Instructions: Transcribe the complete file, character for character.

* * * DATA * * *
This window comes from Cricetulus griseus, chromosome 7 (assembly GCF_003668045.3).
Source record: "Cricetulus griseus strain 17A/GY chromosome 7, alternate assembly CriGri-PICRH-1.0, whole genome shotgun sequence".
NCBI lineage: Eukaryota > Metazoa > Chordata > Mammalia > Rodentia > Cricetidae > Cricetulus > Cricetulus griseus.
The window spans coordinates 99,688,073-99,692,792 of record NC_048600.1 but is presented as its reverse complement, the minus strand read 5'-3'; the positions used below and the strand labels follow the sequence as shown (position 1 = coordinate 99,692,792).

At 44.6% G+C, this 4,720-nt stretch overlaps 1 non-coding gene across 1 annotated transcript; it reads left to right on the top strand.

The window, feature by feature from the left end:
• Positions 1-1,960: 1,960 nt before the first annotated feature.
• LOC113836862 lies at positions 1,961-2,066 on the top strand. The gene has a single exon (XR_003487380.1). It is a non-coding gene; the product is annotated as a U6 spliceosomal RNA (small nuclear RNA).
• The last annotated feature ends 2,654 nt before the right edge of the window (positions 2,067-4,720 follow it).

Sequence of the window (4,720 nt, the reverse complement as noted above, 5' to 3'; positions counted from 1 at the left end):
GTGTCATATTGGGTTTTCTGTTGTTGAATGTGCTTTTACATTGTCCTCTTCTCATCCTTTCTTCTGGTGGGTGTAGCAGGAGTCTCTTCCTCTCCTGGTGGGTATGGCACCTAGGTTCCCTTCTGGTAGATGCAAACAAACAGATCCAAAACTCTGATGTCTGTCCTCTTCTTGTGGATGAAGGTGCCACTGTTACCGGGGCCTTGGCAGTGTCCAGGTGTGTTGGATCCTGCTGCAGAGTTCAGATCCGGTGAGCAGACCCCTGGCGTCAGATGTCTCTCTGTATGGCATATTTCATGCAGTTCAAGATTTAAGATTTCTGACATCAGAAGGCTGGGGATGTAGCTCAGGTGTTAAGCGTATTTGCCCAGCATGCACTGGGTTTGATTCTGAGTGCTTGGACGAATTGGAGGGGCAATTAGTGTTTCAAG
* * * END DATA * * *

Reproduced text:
This window comes from Cricetulus griseus, chromosome 7 (assembly GCF_003668045.3).
Source record: "Cricetulus griseus strain 17A/GY chromosome 7, alternate assembly CriGri-PICRH-1.0, whole genome shotgun sequence".
NCBI lineage: Eukaryota > Metazoa > Chordata > Mammalia > Rodentia > Cricetidae > Cricetulus > Cricetulus griseus.
The window spans coordinates 99,688,073-99,692,792 of record NC_048600.1 but is presented as its reverse complement, the minus strand read 5'-3'; the positions used below and the strand labels follow the sequence as shown (position 1 = coordinate 99,692,792).

At 44.6% G+C, this 4,720-nt stretch overlaps 1 non-coding gene across 1 annotated transcript; it reads left to right on the top strand.

The window, feature by feature from the left end:
• Positions 1-1,960: 1,960 nt before the first annotated feature.
• LOC113836862 lies at positions 1,961-2,066 on the top strand. The gene has a single exon (XR_003487380.1). It is a non-coding gene; the product is annotated as a U6 spliceosomal RNA (small nuclear RNA).
• The last annotated feature ends 2,654 nt before the right edge of the window (positions 2,067-4,720 follow it).

Sequence of the window (4,720 nt, the reverse complement as noted above, 5' to 3'; positions counted from 1 at the left end):
GTGTCATATTGGGTTTTCTGTTGTTGAATGTGCTTTTACATTGTCCTCTTCTCATCCTTTCTTCTGGTGGGTGTAGCAGGAGTCTCTTCCTCTCCTGGTGGGTATGGCACCTAGGTTCCCTTCTGGTAGATGCAAACAAACAGATCCAAAACTCTGATGTCTGTCCTCTTCTTGTGGATGAAGGTGCCACTGTTACCGGGGCCTTGGCAGTGTCCAGGTGTGTTGGATCCTGCTGCAGAGTTCAGATCCGGTGAGCAGACCCCTGGCGTCAGATGTCTCTCTGTATGGCATATTTCATGCAGTTCAAGATTTAAGATTTCTGACATCAGAAGGCTGGGGATGTAGCTCAGGTGTTAAGCGTATTTGCCCAGCATGCACTGGGTTTGATTCTGAGTGCTTGGACGAATTGGAGGGGCAATTAGTGTTTCAAG